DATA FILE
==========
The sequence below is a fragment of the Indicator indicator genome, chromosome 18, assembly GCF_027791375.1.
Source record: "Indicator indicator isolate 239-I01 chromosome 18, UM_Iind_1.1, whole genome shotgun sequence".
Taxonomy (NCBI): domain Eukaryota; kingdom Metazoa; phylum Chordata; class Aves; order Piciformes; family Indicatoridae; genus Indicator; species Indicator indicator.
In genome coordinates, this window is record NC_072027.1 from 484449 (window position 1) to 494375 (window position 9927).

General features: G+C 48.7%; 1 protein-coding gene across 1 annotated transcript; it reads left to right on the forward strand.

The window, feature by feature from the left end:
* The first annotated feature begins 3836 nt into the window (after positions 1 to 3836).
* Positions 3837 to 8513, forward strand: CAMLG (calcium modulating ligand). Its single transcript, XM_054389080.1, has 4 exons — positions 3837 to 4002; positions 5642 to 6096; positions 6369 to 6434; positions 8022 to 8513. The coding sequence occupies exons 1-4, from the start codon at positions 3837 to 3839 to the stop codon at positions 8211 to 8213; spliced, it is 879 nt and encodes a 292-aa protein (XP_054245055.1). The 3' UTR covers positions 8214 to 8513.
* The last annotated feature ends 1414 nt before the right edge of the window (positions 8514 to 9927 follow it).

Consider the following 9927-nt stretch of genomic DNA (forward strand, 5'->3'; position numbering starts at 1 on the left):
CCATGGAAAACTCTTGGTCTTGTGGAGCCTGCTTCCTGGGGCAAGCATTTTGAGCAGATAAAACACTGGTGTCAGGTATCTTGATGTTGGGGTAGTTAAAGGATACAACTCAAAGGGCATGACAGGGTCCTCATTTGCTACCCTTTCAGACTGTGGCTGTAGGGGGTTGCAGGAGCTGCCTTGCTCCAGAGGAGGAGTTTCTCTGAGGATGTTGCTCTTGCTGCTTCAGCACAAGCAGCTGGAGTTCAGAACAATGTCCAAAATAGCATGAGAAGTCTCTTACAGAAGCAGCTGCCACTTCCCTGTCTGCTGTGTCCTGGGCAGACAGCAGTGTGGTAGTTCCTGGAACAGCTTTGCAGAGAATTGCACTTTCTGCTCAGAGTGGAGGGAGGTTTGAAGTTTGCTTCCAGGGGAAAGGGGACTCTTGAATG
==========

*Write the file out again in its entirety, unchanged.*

The sequence below is a fragment of the Indicator indicator genome, chromosome 18, assembly GCF_027791375.1.
Source record: "Indicator indicator isolate 239-I01 chromosome 18, UM_Iind_1.1, whole genome shotgun sequence".
Taxonomy (NCBI): domain Eukaryota; kingdom Metazoa; phylum Chordata; class Aves; order Piciformes; family Indicatoridae; genus Indicator; species Indicator indicator.
In genome coordinates, this window is record NC_072027.1 from 484449 (window position 1) to 494375 (window position 9927).

General features: G+C 48.7%; 1 protein-coding gene across 1 annotated transcript; it reads left to right on the forward strand.

The window, feature by feature from the left end:
* The first annotated feature begins 3836 nt into the window (after positions 1 to 3836).
* Positions 3837 to 8513, forward strand: CAMLG (calcium modulating ligand). Its single transcript, XM_054389080.1, has 4 exons — positions 3837 to 4002; positions 5642 to 6096; positions 6369 to 6434; positions 8022 to 8513. The coding sequence occupies exons 1-4, from the start codon at positions 3837 to 3839 to the stop codon at positions 8211 to 8213; spliced, it is 879 nt and encodes a 292-aa protein (XP_054245055.1). The 3' UTR covers positions 8214 to 8513.
* The last annotated feature ends 1414 nt before the right edge of the window (positions 8514 to 9927 follow it).

Consider the following 9927-nt stretch of genomic DNA (forward strand, 5'->3'; position numbering starts at 1 on the left):
CCATGGAAAACTCTTGGTCTTGTGGAGCCTGCTTCCTGGGGCAAGCATTTTGAGCAGATAAAACACTGGTGTCAGGTATCTTGATGTTGGGGTAGTTAAAGGATACAACTCAAAGGGCATGACAGGGTCCTCATTTGCTACCCTTTCAGACTGTGGCTGTAGGGGGTTGCAGGAGCTGCCTTGCTCCAGAGGAGGAGTTTCTCTGAGGATGTTGCTCTTGCTGCTTCAGCACAAGCAGCTGGAGTTCAGAACAATGTCCAAAATAGCATGAGAAGTCTCTTACAGAAGCAGCTGCCACTTCCCTGTCTGCTGTGTCCTGGGCAGACAGCAGTGTGGTAGTTCCTGGAACAGCTTTGCAGAGAATTGCACTTTCTGCTCAGAGTGGAGGGAGGTTTGAAGTTTGCTTCCAGGGGAAAGGGGACTCTTGAATG